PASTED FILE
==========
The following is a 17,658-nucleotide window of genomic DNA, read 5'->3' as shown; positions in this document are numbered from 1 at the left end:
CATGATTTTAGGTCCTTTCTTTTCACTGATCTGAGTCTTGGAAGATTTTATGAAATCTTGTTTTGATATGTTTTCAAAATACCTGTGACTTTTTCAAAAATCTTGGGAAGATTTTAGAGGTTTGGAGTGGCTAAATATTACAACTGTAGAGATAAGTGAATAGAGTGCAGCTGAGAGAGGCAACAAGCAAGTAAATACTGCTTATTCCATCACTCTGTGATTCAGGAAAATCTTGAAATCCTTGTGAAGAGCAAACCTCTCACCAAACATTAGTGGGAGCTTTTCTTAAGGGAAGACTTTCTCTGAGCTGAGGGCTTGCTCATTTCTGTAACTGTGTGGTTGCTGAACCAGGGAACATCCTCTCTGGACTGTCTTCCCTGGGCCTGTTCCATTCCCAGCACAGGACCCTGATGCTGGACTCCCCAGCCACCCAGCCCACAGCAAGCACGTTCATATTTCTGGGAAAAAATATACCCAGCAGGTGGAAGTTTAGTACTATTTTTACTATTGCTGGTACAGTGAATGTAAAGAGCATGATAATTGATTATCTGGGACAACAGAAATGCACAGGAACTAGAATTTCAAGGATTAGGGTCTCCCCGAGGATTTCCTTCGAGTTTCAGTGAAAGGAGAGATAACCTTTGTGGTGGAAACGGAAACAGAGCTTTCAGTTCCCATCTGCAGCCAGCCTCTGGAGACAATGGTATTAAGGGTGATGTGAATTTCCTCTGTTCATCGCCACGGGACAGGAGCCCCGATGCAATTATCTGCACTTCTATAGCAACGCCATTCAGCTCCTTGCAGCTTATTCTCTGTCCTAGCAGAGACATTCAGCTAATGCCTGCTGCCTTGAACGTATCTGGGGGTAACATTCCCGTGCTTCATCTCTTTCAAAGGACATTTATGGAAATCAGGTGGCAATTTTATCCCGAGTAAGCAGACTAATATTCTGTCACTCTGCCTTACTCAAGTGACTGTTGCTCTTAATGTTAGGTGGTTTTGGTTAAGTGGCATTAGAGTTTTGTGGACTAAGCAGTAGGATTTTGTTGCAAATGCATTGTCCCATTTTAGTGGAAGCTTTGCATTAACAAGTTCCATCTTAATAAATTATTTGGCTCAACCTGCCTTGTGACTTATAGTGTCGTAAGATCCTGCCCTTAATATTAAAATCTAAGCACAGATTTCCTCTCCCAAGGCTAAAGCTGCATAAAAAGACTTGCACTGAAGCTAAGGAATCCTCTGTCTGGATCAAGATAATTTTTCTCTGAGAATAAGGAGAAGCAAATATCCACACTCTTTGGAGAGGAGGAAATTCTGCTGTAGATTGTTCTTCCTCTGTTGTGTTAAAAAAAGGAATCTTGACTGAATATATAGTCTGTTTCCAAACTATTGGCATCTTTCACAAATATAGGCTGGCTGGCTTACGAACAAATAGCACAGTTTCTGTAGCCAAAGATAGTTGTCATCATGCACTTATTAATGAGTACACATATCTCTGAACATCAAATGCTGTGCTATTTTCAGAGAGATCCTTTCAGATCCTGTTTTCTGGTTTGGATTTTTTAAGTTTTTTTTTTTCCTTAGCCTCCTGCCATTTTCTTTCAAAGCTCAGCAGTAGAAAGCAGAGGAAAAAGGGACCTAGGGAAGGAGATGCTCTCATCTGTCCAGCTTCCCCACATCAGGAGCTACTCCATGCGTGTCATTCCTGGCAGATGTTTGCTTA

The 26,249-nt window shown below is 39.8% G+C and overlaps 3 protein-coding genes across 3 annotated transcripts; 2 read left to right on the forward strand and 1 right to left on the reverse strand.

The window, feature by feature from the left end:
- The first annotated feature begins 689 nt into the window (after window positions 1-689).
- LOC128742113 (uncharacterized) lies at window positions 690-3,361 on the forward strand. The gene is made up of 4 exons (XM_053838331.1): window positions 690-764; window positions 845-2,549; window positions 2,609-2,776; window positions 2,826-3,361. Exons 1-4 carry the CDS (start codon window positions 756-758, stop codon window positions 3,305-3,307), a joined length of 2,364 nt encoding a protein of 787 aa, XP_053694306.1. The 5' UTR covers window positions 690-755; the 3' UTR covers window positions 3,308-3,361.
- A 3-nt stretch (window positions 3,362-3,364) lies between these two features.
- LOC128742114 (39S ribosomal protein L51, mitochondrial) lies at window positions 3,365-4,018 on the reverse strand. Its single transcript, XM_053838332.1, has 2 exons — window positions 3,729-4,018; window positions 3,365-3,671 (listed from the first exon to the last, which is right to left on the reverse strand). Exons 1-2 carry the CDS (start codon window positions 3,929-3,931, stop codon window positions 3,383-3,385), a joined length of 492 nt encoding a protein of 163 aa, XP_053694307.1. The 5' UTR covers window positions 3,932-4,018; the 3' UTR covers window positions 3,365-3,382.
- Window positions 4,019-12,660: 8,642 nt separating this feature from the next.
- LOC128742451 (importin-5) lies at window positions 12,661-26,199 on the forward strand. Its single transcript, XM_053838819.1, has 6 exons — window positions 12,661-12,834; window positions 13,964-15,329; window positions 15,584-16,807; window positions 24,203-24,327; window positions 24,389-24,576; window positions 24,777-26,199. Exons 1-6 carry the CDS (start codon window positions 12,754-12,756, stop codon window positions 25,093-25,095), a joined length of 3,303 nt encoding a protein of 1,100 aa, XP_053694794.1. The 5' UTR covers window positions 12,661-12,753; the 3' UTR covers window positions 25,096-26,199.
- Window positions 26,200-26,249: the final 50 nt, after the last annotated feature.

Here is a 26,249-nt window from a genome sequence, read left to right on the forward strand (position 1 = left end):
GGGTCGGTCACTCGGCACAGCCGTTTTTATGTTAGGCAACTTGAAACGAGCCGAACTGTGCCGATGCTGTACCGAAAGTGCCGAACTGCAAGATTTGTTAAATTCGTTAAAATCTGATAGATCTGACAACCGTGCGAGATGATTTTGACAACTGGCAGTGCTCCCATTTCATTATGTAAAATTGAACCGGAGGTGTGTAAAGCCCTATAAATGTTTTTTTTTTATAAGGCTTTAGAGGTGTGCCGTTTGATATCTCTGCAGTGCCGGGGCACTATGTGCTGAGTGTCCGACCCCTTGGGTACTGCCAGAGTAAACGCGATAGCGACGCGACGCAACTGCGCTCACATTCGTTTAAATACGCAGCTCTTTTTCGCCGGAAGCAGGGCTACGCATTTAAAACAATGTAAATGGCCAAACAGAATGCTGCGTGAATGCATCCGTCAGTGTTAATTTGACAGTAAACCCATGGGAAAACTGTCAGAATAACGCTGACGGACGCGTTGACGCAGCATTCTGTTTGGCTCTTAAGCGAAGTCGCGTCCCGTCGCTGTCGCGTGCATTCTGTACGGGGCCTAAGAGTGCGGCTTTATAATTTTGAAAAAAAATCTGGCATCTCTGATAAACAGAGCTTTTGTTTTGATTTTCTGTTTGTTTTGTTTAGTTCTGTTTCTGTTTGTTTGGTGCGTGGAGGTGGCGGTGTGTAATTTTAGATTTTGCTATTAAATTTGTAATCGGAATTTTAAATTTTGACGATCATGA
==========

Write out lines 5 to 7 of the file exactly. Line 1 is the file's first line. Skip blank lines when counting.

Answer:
- The first annotated feature begins 689 nt into the window (after window positions 1-689).
- LOC128742113 (uncharacterized) lies at window positions 690-3,361 on the forward strand. The gene is made up of 4 exons (XM_053838331.1): window positions 690-764; window positions 845-2,549; window positions 2,609-2,776; window positions 2,826-3,361. Exons 1-4 carry the CDS (start codon window positions 756-758, stop codon window positions 3,305-3,307), a joined length of 2,364 nt encoding a protein of 787 aa, XP_053694306.1. The 5' UTR covers window positions 690-755; the 3' UTR covers window positions 3,308-3,361.
- A 3-nt stretch (window positions 3,362-3,364) lies between these two features.